Suppose that World War III could be fought without a single shrieking missile or mound of sizzling ash -- that it were waged instead on cool and bloodless plains of silicon and won by software sabotage of the enemy's crucial computer systems.
That is the timely and arresting premise of "Softwar," a French techno-thriller jointly created by a Parisian programmer and a New York writer. A best seller in France last fall, it has just been published here in a briskly readable English translation by Mark Howson.
Brendan Barnes, a young computer-science professor at MIT, is recruited by a clandestine offshoot of the Pentagon for an ultrahush mission: The surreptitious insertion of "software bombs" into the central Soviet computer network.
It's more than plausible. High-powered programs frequently run to lengths that make "Paradise Lost" look like a grocery list; millions of lines amounting to a syntactical haystack in which to hide a needle of code. And what a bang for the buck: Sneak a few killer glitches into the instructions and "any sector of a society can be . . . completely paralyzed," says the U.S. project boss, "simply by a couple of keystrokes on a computer terminal, anywhere in the world. We do definitely see this as the electronic battleground of the future."
Better yet, the Soviet Union is practically wearing a "kick me" sign. As the novel opens, the cybernetically retarded Reds, desperate for western hard- and software, are about to purchase a highly advanced American computer and a huge weather-forecasting program from the French. As expected, intrigues abound.
Little do the French know that the Moscow warlords have Nefarious Other Plans for the big rig. Little do the Russians know that Brendan has diddled the code with a hidden "bug" designed to crash the system on remote command. (Just a test: If that legerdemainframe works, he'll write a humdinger that'll wipe out everything but the graffiti in the Kremlin's men's room.)
But little does Brendan know that the top tomato of the Soviet Union's computerati is none other than his former graduate-exchange student and lover, the succulent Yulya Voronkov, now married to an upwardly mobile KGB type named Sergei. Little does Sergei know that their daughter, the precocious, sloe-eyed Svetlana, is in fact Brendan's child from the Cambridge tryst, or that Yulya's researches have turned up a fiendish perfidy at the heart of her government. And more, alors!
So far, so good. The authors are unstintingly inventive, devising several dozen characters in numerous international settings. They wring every exploitable wrinkle out of the plot, assiduously explore its political ramifications and provide ample historical background. The result verges on the novel of ideas, with all its gabby propensities. Each new development gets a thorough palaver by the principals, then is mulled by the Pentagon boys, then chewed over in Moscow, frequently with infuriating redundancy. Unhappily, such action as there is (chiefly bug planting, bug detonating and bug hunting) tends to be too cerebral to offset the incessant yacking, and windburn is a constant threat.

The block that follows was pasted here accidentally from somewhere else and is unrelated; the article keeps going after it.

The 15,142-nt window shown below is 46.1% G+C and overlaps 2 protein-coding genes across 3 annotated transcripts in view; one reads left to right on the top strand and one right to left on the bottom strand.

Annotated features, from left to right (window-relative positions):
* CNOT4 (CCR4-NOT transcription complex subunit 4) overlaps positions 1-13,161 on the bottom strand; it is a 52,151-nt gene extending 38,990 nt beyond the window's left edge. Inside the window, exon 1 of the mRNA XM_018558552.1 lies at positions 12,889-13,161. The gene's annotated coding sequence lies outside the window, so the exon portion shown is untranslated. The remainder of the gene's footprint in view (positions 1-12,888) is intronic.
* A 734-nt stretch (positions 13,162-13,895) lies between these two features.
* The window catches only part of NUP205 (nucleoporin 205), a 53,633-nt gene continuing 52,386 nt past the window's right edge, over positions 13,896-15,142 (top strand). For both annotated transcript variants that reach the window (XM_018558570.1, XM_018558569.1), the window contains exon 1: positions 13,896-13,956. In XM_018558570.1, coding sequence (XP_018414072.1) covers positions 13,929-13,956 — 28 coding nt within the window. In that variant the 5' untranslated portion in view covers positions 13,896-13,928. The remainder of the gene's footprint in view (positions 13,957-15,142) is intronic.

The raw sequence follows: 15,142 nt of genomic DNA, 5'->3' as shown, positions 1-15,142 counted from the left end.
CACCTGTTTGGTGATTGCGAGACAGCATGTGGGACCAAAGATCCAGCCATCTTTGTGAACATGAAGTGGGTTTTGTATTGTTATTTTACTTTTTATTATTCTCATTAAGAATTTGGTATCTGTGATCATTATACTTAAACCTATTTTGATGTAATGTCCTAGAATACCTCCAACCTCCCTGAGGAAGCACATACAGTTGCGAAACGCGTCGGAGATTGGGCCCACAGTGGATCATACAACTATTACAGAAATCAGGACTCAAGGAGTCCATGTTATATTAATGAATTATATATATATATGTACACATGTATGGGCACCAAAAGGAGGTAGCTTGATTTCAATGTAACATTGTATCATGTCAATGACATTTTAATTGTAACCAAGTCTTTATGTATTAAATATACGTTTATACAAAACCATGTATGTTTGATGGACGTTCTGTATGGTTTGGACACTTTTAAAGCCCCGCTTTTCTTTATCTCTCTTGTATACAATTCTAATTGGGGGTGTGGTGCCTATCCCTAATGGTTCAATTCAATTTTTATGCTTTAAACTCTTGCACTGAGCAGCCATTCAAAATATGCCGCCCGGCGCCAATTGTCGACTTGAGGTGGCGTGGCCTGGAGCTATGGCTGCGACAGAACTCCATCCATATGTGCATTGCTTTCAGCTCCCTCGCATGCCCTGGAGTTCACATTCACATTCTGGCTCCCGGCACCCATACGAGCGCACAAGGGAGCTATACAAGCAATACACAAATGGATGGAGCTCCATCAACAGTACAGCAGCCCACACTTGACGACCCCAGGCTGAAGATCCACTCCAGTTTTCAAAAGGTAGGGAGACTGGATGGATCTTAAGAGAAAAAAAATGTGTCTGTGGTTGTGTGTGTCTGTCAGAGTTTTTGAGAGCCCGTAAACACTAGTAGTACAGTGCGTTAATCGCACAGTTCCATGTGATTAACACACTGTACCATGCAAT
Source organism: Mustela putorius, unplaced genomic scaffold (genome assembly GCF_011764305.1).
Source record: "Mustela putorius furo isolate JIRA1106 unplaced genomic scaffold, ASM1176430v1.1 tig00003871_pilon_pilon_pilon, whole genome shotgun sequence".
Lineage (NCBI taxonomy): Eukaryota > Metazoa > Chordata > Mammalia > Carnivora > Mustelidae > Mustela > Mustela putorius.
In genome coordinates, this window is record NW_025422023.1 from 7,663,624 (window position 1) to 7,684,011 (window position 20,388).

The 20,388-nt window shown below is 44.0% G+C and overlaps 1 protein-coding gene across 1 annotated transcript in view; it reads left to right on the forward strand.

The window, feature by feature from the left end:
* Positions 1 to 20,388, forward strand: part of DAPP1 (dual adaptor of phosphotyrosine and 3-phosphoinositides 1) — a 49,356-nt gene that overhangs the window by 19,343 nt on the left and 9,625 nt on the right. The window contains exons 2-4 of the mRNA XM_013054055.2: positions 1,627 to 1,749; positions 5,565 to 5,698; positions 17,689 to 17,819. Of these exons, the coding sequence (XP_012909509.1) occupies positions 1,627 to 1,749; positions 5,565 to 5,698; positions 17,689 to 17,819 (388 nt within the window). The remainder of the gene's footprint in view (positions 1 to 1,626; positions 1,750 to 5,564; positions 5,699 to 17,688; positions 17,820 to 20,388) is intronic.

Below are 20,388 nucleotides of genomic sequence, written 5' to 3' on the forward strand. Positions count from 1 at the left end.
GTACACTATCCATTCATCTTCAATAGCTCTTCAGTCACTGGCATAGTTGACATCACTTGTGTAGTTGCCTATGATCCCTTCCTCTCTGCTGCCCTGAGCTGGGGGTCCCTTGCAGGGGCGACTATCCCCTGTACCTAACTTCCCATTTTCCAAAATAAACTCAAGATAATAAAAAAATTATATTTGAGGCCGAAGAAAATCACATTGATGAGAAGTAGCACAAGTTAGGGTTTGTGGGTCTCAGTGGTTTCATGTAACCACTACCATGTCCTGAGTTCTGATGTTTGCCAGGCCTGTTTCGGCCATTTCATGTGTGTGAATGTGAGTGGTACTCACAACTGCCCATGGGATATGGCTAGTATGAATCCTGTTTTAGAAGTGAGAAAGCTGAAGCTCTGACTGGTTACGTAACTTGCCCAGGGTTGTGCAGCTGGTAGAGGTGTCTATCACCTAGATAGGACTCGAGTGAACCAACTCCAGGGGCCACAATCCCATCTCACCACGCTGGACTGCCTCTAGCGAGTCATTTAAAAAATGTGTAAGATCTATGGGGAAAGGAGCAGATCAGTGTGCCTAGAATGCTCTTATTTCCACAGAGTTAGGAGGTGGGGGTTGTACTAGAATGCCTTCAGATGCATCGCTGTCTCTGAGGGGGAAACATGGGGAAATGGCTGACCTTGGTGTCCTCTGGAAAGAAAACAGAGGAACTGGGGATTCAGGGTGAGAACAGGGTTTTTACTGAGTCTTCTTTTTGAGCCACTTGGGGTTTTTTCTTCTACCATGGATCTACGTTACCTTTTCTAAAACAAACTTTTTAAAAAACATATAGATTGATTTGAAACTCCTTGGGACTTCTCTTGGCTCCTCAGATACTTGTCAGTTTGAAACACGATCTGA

Consequently, readers anticipating the familar frissons of the thriller genre may be disappointed. Too often even the most potentially exciting junctures sag to anticlimax, since life, limb and world peace are never seriously in jeopardy. Sure, there's a perfunctory attempt on Brendan's life and Yulya endures a grilling, but neither ever seems or feels in real danger; indeed, the chief terror in the book is that the Russians, having uncovered Brendan's meddling, will announce it at a computer convention in Geneva, thus scoring a propaganda coup, threatening the embargo on high-tech sales to the Soviet Union and diminishing U.S. computer exports. Dreadful, certainly, but not likely to make you lurch for the heart pills. Even the softbombs prove duddish. Yulya's aide Kutuzov exclaims of Brendan's first bug, "Whoever thought this up is a genius pure and simple." Yet Kutuzov, a notorious sot who repairs to the computer center after a guzzling spree at a bordello, detects it in only a few hours. Ditto for another, more sinister contrivance, which Yulya conveniently finds by accident.
Still, readers who have watched the automated teller gizmo eat their bank cards, lost their tax refunds to "computer error" or received a six-digit credit-card bill for charges they never made will realize how profound is the computer's hold on our lives. That's the context in which "Softwar" is chillingly apt. And if not fully satisfying as a novel, it's terrific as vicarious revenge.